Then there’s the scary stuff.

I found a few sites where a plugin had opened a backdoor and someone—whoever you are, you are a [bleep]—uploaded some crappy IM type posts for backlinks into a few of my directories.

It was then I decided static html (or even php with basic includes) was my friend and WordPress wasn’t. Sometimes you like something (like swiss rolls) but sometimes you have to give them up because they just aren’t good for you.

I still have my blog and it will stay WordPress because that’s where WordPress works best. But because it’s a simple blog, I have no need of crap plugins or special templates or anything else.

Footprints and Your <head>

Ah, so I was looking at some stuff this last week and realized I had let a few things slip by me when it comes to site footprints. (Notably, not footprint, which would imply how large my site is and how much space it takes up on my hosting plan, which is not what I’m getting at here at ALL.)

Of course, there are the things you can’t control, such as tracking ids and publisher code. However, whenever possible, I try to use a different id or code for every site I own, just because I’m like that. Sure, I link a lot of my stuff together because it’s all relevant, but not all of it, because it just doesn’t share a topic or market and it makes no sense to do so (or I want to hide it from prying eyes—whose eyes those might be, I will not say—but I have a passion for several online fandoms and I don’t particularly want everyone to know that I squee! and woot! every other sentence, and that when it comes to these things, I am not quite as mature as my age would imply. ;-)

Anyway, my point is that there are just some things you can’t eliminate, such as if you use certain contextual ad code on your sites. It’s against the rules to have more than one account unless you create independent businesses and I am too cheap to do that. Don’t want to file the tax returns and don’t want to apply for the requisite federal id numbers. One tax return is quite enough, thank you very much.

So, my next work day is going to be spent consolidating and eliminating such codes from any and all sites that don’t earn enough to make it worthwhile to have such code on them.

And I might tidy up a few other things while I’m at it. Footprints are messy and I don’t particularly enjoy mopping up the mess but it must be done.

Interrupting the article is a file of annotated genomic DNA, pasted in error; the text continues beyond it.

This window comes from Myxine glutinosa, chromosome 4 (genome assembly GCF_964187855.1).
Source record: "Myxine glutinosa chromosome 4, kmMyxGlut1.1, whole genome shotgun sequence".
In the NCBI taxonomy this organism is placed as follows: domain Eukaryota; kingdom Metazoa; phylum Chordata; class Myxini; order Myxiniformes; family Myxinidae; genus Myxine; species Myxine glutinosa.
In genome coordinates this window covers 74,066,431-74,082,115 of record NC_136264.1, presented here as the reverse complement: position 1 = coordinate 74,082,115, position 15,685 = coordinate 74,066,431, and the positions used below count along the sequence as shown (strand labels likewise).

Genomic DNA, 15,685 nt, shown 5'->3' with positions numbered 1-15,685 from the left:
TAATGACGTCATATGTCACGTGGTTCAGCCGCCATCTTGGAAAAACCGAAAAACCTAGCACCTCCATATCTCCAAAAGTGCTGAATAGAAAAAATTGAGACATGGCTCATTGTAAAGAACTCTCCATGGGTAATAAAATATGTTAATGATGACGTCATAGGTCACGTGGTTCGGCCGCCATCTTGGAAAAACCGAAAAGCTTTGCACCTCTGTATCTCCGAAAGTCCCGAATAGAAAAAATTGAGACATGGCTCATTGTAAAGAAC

If you use WordPress on a lot of sites, check your <head> space. You might be using the same theme and thinking that it’s okay because you made your sites look different… BUT unless you’ve edited the html code, or created a child theme with a unique name, you probably haven’t made as much of a dent in those footprints as you think you have. Bots don’t see the end result, they see the code. :-)

This is also part of my push for saying bye-bye to WordPress and hello to static HTML (again). The control you have over output and the individuality you can give every site is a huge plus. Biggest mistake I ever made was converting almost every site I had to WordPress, not the least of why is because it takes twice as long to go back to HTML as it did to go to WP. Ah, well. Live and learn.

We Can All Use a Little Help Sometimes

Keyword research is not overrated. I used to build sites and pages without ever bothering to check the keywords for anything. I made sites that never got traffic, that never made sales, that—oops. Wait.

I had never heard of keyword research when I first started building sites. I made several that got plenty of traffic, and made several sales. In fact, one of those sites still makes sales and still gets traffic.

The thing is, you can build sites that work just fine without keyword data.

But, and it’s a big one, you can make sites earn a lot faster if you have keyword data that tells you what people are searching for in your niche and then you create pages that match those searches. You waste a lot of time building pages that possibly don’t help anyone because no one really wants to know anything about what you’ve just built a page around.

I can’t stand to do massive amounts of keyword research where I pull words, get traffic, figure out possible earnings, and then try to incorporate all that into my pages. I pay for that lack of interest though in slower traffic growth, less earnings, and fewer breakout sites.

I still don’t bother with traffic and earnings data, but I have been using a cool tool to help me pick out all the interesting things people search for related to some of the site topics I build around. The tool tells me what people type into the search engine when they’re looking for that topic and it has helped me with something I didn’t expect it to help with.

Article ideas. :)

I have the worst time dealing with large topics. I become overwhelmed and unable to focus. When I see the list of keyword phrases this little tool spits out for me, I immediately have something solid to grab onto—something that’s not possible when I have 4,822 ideas popping into my head at once when I think of my topic! This has saved me a lot of time just by keeping me focused and working and not flitting all over the place writing drafts I will never finish because I didn’t know where I was going with it when I started it.